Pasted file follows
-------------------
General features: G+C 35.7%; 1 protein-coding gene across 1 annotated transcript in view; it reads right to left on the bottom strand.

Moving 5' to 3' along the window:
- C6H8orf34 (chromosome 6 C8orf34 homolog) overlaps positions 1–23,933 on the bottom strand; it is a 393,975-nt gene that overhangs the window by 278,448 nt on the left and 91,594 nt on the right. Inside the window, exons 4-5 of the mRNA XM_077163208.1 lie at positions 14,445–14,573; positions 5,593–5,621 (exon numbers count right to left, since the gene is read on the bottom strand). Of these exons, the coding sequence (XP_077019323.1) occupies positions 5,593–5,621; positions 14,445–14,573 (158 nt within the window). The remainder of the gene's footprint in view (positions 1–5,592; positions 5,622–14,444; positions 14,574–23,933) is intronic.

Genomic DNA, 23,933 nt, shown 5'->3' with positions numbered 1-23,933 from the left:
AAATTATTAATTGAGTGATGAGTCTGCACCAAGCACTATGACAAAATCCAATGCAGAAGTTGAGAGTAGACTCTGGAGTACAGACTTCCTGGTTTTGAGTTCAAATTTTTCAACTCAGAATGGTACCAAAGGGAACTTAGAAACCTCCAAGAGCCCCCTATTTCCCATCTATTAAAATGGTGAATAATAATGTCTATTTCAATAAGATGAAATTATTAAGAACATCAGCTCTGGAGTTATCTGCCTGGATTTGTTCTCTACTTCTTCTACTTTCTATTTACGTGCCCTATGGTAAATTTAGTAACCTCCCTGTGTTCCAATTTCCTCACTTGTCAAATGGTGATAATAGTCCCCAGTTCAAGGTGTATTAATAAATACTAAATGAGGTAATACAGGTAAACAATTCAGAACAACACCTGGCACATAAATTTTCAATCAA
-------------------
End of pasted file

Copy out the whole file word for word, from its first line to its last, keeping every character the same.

General features: G+C 35.7%; 1 protein-coding gene across 1 annotated transcript in view; it reads right to left on the bottom strand.

Moving 5' to 3' along the window:
- C6H8orf34 (chromosome 6 C8orf34 homolog) overlaps positions 1–23,933 on the bottom strand; it is a 393,975-nt gene that overhangs the window by 278,448 nt on the left and 91,594 nt on the right. Inside the window, exons 4-5 of the mRNA XM_077163208.1 lie at positions 14,445–14,573; positions 5,593–5,621 (exon numbers count right to left, since the gene is read on the bottom strand). Of these exons, the coding sequence (XP_077019323.1) occupies positions 5,593–5,621; positions 14,445–14,573 (158 nt within the window). The remainder of the gene's footprint in view (positions 1–5,592; positions 5,622–14,444; positions 14,574–23,933) is intronic.

Genomic DNA, 23,933 nt, shown 5'->3' with positions numbered 1-23,933 from the left:
AAATTATTAATTGAGTGATGAGTCTGCACCAAGCACTATGACAAAATCCAATGCAGAAGTTGAGAGTAGACTCTGGAGTACAGACTTCCTGGTTTTGAGTTCAAATTTTTCAACTCAGAATGGTACCAAAGGGAACTTAGAAACCTCCAAGAGCCCCCTATTTCCCATCTATTAAAATGGTGAATAATAATGTCTATTTCAATAAGATGAAATTATTAAGAACATCAGCTCTGGAGTTATCTGCCTGGATTTGTTCTCTACTTCTTCTACTTTCTATTTACGTGCCCTATGGTAAATTTAGTAACCTCCCTGTGTTCCAATTTCCTCACTTGTCAAATGGTGATAATAGTCCCCAGTTCAAGGTGTATTAATAAATACTAAATGAGGTAATACAGGTAAACAATTCAGAACAACACCTGGCACATAAATTTTCAATCAA